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Chaz Firestone, Frank Keil; Reconstructing the 'third dimension' from 2D shapes: Evidence from the perception of balance. Journal of Vision 2014;14(10):888. doi: https://doi.org/10.1167/14.10.888.
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© ARVO (1962-2015); The Authors (2016-present)
Suppose you are shown an outline of a simple 2D shape, and are then asked to estimate where it would balance on your finger. What sort of 3D interpretation does your visual system assign to the shape? In a series of experiments, we discovered that center-of-gravity (COG) estimates for asymmetric 2D shapes are systematically biased, such that long and narrow shape-parts are underweighted, and stouter and rounder shape-parts are overweighted. Why should this be? We theorized that this bias emerges because the visual system assumes that narrower shape-parts in 2D are literally *thinner* in 3D — even when no such depth or thickness information is actually present in the image. This hypothesis was tested in two quite distinct ways. First, the COG-estimation bias was found to depend on the presence of visible contours; compared to their COG estimates for shapes, subjects more accurately estimated the centroids of dot-fields whose convex hulls formed the shapes from the earlier COG-estimation task — even though centroids of dots are formally equivalent to COGs of shapes. Next, we used a 3D printer and laser-cutter to physically build uniformly thick objects from the shapes used in the COG-estimation task, and found that viewing (without handling) these real-life objects during COG estimation moved subjects' estimates closer to the shapes' true COGs. We suggest that the visual system assigns rich, irregular, volumetric interpretations even to simple 2D shapes, and that the nature of such representations can be revealed in surprisingly precise and specific ways by investigating perceptions of balance and stability.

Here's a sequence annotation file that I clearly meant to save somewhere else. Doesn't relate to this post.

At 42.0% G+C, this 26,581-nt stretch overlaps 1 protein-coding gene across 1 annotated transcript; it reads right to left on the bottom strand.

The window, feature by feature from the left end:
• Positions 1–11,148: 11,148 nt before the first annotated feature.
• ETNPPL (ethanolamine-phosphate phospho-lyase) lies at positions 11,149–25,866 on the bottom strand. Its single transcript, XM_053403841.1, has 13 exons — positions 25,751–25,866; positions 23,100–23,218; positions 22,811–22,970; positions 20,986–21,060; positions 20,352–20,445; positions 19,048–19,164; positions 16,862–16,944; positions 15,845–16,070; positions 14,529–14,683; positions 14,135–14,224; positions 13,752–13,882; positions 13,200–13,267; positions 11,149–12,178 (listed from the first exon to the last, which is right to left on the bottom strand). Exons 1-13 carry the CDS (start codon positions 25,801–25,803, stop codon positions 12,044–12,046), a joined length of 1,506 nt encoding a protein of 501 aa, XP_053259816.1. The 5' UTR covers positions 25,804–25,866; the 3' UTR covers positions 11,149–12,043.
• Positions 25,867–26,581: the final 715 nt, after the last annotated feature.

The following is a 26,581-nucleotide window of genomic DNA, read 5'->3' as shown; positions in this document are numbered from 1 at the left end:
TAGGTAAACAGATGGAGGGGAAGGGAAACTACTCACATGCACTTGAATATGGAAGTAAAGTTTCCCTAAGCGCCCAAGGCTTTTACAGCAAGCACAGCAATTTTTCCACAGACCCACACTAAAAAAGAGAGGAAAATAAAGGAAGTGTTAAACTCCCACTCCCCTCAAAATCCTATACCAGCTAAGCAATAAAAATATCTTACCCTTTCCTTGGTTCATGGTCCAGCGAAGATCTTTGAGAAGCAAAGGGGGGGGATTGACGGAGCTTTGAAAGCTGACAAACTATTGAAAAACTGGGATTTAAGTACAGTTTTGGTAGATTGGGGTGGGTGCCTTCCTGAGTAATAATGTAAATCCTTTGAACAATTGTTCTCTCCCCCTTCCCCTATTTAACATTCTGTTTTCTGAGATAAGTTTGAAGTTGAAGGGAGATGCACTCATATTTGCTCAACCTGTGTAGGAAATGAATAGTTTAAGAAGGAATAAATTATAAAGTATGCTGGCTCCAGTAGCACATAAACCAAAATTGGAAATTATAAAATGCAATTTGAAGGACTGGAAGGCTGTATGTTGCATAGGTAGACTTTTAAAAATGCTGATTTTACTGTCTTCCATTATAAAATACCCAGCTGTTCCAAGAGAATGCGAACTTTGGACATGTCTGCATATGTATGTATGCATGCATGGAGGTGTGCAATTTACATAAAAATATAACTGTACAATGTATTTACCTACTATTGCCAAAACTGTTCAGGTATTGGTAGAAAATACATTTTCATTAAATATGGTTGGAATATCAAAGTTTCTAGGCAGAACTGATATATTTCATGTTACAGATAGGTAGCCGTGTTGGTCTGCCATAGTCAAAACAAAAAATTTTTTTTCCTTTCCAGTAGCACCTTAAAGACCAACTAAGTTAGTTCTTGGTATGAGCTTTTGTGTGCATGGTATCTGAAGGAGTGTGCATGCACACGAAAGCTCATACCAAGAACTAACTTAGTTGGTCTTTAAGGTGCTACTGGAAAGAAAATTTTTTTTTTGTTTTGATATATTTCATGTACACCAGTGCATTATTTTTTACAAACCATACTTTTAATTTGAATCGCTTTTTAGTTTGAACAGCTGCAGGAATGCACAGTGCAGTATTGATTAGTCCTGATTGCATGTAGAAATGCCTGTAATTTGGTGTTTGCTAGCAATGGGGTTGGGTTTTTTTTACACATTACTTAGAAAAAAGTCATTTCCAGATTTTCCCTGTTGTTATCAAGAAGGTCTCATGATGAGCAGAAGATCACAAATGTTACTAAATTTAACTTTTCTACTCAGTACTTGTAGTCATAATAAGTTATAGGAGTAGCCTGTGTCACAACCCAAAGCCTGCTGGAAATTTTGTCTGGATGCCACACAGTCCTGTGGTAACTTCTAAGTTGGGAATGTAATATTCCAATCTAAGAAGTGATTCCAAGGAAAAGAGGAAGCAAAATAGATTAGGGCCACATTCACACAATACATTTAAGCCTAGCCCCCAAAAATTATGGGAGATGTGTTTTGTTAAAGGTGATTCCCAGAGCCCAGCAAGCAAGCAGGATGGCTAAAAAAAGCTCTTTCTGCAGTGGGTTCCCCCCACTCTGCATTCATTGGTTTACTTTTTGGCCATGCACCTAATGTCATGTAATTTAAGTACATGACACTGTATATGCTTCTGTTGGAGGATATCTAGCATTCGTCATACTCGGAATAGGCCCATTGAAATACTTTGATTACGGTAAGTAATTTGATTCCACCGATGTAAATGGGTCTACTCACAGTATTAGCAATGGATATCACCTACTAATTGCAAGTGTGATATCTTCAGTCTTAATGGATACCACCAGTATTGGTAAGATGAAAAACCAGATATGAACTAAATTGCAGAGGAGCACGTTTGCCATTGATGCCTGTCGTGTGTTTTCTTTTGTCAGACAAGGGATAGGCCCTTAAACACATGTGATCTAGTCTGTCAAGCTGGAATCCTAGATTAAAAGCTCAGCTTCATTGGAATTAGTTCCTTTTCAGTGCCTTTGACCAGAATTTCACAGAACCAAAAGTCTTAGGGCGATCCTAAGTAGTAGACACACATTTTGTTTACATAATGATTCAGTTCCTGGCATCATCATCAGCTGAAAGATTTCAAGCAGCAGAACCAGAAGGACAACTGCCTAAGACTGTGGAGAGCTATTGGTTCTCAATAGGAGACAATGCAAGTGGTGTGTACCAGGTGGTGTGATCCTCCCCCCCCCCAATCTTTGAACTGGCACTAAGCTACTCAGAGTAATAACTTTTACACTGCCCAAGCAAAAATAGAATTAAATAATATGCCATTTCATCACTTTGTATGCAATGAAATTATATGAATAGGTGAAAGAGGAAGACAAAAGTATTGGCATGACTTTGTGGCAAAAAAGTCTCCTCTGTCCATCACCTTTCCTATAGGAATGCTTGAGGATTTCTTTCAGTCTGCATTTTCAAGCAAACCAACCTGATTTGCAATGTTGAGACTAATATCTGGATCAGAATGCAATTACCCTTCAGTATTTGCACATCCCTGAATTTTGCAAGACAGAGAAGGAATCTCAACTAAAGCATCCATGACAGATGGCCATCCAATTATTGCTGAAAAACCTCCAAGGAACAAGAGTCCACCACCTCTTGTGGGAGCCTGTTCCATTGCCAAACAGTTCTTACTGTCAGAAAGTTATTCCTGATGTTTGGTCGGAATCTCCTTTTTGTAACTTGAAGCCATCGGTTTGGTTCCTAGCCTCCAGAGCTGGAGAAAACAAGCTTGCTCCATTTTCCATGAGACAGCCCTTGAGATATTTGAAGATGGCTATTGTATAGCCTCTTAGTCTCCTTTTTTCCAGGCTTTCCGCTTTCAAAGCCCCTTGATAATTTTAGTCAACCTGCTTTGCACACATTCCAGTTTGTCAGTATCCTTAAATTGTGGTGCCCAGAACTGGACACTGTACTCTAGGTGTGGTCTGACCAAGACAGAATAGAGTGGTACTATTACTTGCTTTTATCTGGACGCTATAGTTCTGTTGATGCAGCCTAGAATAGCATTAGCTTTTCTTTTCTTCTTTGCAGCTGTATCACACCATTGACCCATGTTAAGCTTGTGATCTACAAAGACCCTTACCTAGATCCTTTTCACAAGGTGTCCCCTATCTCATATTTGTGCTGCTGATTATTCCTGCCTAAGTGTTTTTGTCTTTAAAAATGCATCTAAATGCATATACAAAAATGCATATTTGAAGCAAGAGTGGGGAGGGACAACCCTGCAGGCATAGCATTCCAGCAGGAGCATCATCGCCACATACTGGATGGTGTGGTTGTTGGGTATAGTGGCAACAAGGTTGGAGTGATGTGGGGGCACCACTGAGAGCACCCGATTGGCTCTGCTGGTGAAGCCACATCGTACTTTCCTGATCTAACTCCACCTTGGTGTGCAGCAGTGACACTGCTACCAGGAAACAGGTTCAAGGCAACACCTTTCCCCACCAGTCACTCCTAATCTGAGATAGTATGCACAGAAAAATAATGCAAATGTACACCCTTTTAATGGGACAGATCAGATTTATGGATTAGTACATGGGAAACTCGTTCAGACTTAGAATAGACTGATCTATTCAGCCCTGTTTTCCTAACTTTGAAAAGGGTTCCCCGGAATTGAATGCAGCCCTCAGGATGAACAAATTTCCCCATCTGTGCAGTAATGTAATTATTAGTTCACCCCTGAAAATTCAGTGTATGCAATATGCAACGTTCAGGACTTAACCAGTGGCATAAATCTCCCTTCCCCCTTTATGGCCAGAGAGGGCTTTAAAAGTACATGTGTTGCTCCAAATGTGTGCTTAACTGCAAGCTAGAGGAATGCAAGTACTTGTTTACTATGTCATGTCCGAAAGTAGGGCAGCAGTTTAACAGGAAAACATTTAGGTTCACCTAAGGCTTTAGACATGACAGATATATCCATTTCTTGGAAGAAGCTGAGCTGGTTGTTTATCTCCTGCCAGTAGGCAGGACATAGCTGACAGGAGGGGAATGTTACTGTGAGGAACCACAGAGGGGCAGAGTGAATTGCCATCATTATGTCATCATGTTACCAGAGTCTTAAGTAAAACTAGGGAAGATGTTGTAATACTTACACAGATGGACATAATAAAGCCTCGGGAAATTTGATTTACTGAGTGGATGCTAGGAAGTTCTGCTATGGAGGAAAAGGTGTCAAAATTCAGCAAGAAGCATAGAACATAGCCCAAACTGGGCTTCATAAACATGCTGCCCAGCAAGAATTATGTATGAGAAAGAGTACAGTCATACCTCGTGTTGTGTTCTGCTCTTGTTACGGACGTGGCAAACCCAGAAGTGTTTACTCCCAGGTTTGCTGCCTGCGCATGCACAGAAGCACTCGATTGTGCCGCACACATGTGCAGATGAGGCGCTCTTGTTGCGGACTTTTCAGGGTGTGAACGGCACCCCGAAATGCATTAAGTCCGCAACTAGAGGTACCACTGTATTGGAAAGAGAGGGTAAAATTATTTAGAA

Meeting abstract presented at VSS 2014
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